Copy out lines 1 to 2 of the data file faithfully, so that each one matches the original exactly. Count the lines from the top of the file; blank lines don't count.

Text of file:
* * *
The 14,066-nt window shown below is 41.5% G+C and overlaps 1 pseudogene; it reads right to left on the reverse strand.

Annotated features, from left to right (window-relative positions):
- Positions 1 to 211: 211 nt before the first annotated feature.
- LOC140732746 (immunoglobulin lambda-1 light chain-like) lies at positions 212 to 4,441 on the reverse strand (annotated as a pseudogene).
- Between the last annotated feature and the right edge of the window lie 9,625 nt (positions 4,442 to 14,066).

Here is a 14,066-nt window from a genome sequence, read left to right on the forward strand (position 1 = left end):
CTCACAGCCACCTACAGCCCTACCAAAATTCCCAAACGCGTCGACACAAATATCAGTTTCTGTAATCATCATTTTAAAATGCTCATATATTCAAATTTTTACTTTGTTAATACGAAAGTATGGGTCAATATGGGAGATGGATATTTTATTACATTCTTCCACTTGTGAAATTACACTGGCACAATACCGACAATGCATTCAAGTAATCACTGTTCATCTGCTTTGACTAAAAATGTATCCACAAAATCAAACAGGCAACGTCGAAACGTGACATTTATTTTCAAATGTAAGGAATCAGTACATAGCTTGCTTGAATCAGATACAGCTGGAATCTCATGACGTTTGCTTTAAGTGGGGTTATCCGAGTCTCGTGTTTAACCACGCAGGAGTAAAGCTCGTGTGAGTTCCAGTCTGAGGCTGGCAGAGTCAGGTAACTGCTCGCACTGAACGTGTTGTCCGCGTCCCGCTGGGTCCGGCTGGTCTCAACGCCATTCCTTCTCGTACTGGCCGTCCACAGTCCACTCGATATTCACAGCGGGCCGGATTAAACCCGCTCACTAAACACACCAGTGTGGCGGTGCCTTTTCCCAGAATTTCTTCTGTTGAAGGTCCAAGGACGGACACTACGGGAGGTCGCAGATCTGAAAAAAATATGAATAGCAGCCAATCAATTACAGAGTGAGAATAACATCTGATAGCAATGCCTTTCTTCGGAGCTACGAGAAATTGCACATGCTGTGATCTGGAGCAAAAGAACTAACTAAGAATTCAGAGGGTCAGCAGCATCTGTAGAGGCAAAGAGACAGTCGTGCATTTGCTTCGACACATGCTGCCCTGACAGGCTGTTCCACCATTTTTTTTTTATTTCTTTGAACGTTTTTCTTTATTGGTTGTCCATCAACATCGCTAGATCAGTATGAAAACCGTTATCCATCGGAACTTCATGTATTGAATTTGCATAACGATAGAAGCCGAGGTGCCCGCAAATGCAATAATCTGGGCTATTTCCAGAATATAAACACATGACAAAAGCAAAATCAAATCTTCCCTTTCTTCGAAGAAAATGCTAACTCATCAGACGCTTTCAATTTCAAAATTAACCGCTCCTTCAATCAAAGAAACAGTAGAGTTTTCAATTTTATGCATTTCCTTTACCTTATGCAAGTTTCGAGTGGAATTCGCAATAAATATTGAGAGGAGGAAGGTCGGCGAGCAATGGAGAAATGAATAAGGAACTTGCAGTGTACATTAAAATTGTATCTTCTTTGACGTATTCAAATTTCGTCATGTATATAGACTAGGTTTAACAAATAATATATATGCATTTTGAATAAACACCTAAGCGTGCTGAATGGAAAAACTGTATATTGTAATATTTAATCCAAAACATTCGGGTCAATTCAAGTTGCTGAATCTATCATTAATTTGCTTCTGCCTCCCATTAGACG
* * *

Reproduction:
The 14,066-nt window shown below is 41.5% G+C and overlaps 1 pseudogene; it reads right to left on the reverse strand.

Annotated features, from left to right (window-relative positions):